Tag Archives: Annoyances

Winning

So tonight, I found out that the girl who bought our old house in Cape — who insisted she really, really loved it and was just DYING to move into it but simply could not get her lender to approve her for more than the pittance she was offering — never actually moved in. She just used it as an Airbnb, then flipped it for about $12,000 more than she paid for it.

Now, it’s possible she was telling the truth, and her circumstances simply changed unexpectedly, but I’m skeptical.

I should probably be irritated over losing my arse because I allowed somebody to manipulate me into letting her pay way less than fair-market value for a good little house that I worked like a dog to make into a great little house just so she could turn around and sell it for more than it’s worth, but here’s the thing: I have Joni Mitchell on the turntable, bizcochitos in the oven, and a view of Tucumcari Mountain from my front window.

All she has is $12,000.

It’s hard to muster up anything stronger than mild annoyance at losing money on a real-estate deal when you have literally everything you want.

Emily

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You keep using that word.

“You keep using that word. I do not think it means what you think it means.”
— Inigo Montoya

Let’s talk about word usage for a minute. Specifically, let’s discuss the word “hack.”

Historically, it was appropriate and accurate to use the word “hack” if you were referring to …

1. … someone’s wood-chopping technique.
2. … the sound of a cough.
3. … a data breach.
4. … Judy Blume.

A fifth context arose a few years ago, when people started using the word “hack” to refer to the practice of disassembling something, making major modifications to it, and then reassembling it. The first time I saw it used in this context was sometime around 2007, on a website selling Holga camera modifications.

I’m not sure whether the term is meant to evoke chopping (“hacking up” an object to alter it) or cybercrime (“hacking into” something to improve it, as you might do with a smartphone’s operating system), but either way, it makes sense when you’re talking about making major alterations to something.

It does not make sense when you’re talking about using an item straight out of the box, with no modifications (e.g., hanging a spice rack in the bathroom to hold small items), using an item exactly as it was designed to be used (e.g., pushing in the little tabs at the ends of a box of waxed paper so the roll doesn’t fall out), or doing something sensible that anybody with any common sense could figure out (e.g., all of the tips listed in the “Five Hacks for Winter Running” article I saw the other day, which included such dazzlingly clever innovations as wearing several layers of clothing, putting Yaktrax on your shoes when it’s icy, and doing a few warmup exercises indoors before heading out to run).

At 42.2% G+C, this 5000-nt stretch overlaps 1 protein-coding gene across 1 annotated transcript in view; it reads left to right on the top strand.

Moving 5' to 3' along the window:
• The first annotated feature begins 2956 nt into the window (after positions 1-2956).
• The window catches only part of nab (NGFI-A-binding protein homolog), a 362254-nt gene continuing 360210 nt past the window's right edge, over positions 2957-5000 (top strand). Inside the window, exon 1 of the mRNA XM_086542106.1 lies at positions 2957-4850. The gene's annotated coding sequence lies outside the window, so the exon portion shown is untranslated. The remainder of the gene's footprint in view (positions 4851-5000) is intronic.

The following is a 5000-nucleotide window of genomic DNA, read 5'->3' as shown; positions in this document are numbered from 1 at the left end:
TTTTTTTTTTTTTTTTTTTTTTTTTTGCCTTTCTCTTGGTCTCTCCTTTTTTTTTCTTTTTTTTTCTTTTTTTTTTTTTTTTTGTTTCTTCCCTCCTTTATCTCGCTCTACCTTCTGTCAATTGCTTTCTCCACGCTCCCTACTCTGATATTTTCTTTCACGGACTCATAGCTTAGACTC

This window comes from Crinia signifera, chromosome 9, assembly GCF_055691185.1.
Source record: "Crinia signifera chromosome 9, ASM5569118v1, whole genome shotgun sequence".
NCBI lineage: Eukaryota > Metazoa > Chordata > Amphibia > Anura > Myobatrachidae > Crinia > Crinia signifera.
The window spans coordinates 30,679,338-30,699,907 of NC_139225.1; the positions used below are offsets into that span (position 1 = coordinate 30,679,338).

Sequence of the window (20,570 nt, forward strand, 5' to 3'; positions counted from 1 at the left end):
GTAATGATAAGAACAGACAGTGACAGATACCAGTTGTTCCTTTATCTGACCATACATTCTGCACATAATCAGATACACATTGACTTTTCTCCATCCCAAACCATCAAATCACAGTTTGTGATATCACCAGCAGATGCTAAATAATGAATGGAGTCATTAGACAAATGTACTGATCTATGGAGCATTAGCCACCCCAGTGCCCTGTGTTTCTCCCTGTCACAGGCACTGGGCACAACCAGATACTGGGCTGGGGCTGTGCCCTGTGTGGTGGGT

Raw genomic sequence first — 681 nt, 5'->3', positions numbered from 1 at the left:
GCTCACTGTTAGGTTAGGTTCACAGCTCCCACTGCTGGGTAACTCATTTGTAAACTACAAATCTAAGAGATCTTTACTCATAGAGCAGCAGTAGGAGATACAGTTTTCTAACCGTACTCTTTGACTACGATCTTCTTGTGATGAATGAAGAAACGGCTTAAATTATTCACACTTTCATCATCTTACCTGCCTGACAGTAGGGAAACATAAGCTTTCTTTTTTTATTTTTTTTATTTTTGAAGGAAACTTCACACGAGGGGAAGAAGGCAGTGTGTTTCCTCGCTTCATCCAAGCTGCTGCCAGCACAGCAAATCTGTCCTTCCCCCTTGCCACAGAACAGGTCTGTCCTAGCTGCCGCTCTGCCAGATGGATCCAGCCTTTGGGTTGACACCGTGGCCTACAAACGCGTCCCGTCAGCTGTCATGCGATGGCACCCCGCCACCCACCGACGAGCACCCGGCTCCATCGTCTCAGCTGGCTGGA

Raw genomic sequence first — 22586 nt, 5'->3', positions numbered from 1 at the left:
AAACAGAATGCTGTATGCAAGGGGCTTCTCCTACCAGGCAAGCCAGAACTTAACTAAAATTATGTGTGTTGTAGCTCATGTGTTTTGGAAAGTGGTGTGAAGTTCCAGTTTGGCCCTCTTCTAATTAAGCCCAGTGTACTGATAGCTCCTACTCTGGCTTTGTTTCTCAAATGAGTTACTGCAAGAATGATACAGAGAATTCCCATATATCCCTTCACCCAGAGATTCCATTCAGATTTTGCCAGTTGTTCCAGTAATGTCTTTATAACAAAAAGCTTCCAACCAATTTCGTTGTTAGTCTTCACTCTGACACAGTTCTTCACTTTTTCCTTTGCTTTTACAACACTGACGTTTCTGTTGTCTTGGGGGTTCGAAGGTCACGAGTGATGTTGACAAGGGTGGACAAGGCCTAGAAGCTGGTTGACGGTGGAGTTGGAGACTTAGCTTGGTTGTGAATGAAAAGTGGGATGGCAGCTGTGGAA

“Hack” was a clever term about 10 years ago, but at this point, if you’re not using it to refer to a person who writes clickbait headlines for a living, I think it’s probably advisable to drop it from your vocabulary.

Emily

My promise to you

I am trying VERY hard to read what looks like a potentially useful blog entry about eliminating plastic products from a household. There are many good reasons for buying less plastic and using better materials.

I found the blog in question through a link from Pinterest. And I want to read it. I really do. But like 99 percent of the other blogs I’ve found through Pinterest links, this one has so many plug-ins and pop-ups and animated ads and obnoxious, memory- and bandwidth-eating nonsense that I can’t get the damned thing to load so I can read it.

With that in mind, I am making a promise to you here and now: If I ever decide to monetize this blog, I will NEVER put ads, offers, promotions, subscription requests or other useless crap on here that interferes with your ability to read the posts you came here to see.

To that end, I would like to extract a promise from you: If you ever find something on here that causes a page to load slowly, keeps you from being able to scroll down to read a whole post, locks up your browser, commandeers your phone, automatically opens the App Store, or does anything else besides sit there quietly, minding its own business, PLEASE tell me so I can remove it. (Any ads you see on here right now are put here by WordPress itself, and I don’t have any control of them or get any cut of the action. That’s how they keep the service free for users, which is fine, but if any of the stuff they’re posting causes you a problem, please screencap it and let me know what’s going on so I can raise hell about it — or, if need be, bite the bullet and switch to a self-hosted site so I can control the minutiae.)

I can’t think of anything that irritates me more than having to force-quit my browser because some stupid plug-in on somebody’s blog locked it up, and that seems to happen every time I click on a blog somebody linked from Pinterest. It’s infuriating, and I don’t ever want to subject my readers to that level of frustration.

Emily